Posts Tagged ‘Charlie Parker’

The music of Thelonious Sphere Monk is a world of its own. So unique in jazz is Monk’s conception – both in composition and in improvisation  – that it has pretty much carved out a sub-genre of its own.

Because of its unique language, it has proven down the years a notoriously difficult book to play. Some of the greats have struggled with its quirks and almost Zen-like mind-games: the staggered rhythms, the displaced phrases, the lines that seemingly go nowhere, only to bob up from rabbit-hole a few bars later. John Coltrane and Monk’s long-time foil, Charlie Rouse come to mind, but not too many others.

To improvise over Monk’s compositions – even a deceptively traditional blues such as ‘Blue Monk’ – demands an understanding of his highly personal logic. To move within that successfully, while not losing your own voice, is the grail.


Sydney altoist, Michael Griffin has put together a tribute to Monk’s music based around an octet Monk toured in 1968. Griffin’s octet (a very Monk word I think; as ‘quintet’ is a very Miles word) is made up of some of our best and brightest. I was fortunate to catch them at Sydney’s swish Foundry 616.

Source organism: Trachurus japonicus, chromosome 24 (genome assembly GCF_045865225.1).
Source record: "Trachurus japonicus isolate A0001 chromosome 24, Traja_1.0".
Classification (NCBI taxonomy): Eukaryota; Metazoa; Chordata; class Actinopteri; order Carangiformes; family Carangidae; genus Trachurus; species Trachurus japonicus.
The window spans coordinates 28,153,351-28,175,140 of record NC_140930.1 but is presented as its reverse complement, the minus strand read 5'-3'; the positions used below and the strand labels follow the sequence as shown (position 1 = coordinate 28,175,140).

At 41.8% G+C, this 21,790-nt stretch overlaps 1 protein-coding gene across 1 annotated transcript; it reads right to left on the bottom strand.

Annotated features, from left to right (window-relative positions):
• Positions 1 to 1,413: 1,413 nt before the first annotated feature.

After the opener, the sweetly melancholic ‘Ruby, My Dear’ played by the quartet of Griffin, Aaron Blakey on piano and the rhythm section of Tim Geldens (drums) and Tom Botting (bass), Griffin brought out the horns. With ‘Epistrophy’ I knew Griffin has done his homework. He explained, mid-set, that he had voiced the horns based on transcriptions of Monk’s piano voicings. So all the harmonic quirks were there – the clashed seconds and flat-seconds, the clusters, the more open intervals such as sixths and ninths (Monk seemed to favour either very close or very open harmony) – and the effect was, like Monk himself, akin to nothing else in jazz.